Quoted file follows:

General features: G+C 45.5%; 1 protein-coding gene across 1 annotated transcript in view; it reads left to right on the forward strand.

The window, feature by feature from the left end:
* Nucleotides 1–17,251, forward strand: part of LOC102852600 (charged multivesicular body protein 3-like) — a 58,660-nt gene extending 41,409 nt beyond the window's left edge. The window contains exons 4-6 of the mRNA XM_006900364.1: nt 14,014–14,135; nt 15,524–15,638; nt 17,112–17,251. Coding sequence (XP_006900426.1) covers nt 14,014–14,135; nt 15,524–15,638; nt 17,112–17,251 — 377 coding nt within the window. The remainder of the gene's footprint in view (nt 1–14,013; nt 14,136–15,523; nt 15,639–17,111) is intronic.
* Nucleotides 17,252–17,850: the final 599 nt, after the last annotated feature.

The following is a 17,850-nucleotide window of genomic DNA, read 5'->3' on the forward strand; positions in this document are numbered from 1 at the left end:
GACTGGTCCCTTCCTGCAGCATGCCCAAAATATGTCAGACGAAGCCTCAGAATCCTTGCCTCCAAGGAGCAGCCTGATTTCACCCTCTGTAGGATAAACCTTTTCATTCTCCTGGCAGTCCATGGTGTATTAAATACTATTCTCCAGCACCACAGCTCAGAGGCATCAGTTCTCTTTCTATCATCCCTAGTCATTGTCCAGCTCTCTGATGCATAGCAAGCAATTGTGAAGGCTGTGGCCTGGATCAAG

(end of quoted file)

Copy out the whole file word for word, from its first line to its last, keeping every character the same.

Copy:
General features: G+C 45.5%; 1 protein-coding gene across 1 annotated transcript in view; it reads left to right on the forward strand.

The window, feature by feature from the left end:
* Nucleotides 1–17,251, forward strand: part of LOC102852600 (charged multivesicular body protein 3-like) — a 58,660-nt gene extending 41,409 nt beyond the window's left edge. The window contains exons 4-6 of the mRNA XM_006900364.1: nt 14,014–14,135; nt 15,524–15,638; nt 17,112–17,251. Coding sequence (XP_006900426.1) covers nt 14,014–14,135; nt 15,524–15,638; nt 17,112–17,251 — 377 coding nt within the window. The remainder of the gene's footprint in view (nt 1–14,013; nt 14,136–15,523; nt 15,639–17,111) is intronic.
* Nucleotides 17,252–17,850: the final 599 nt, after the last annotated feature.

The following is a 17,850-nucleotide window of genomic DNA, read 5'->3' on the forward strand; positions in this document are numbered from 1 at the left end:
GACTGGTCCCTTCCTGCAGCATGCCCAAAATATGTCAGACGAAGCCTCAGAATCCTTGCCTCCAAGGAGCAGCCTGATTTCACCCTCTGTAGGATAAACCTTTTCATTCTCCTGGCAGTCCATGGTGTATTAAATACTATTCTCCAGCACCACAGCTCAGAGGCATCAGTTCTCTTTCTATCATCCCTAGTCATTGTCCAGCTCTCTGATGCATAGCAAGCAATTGTGAAGGCTGTGGCCTGGATCAAG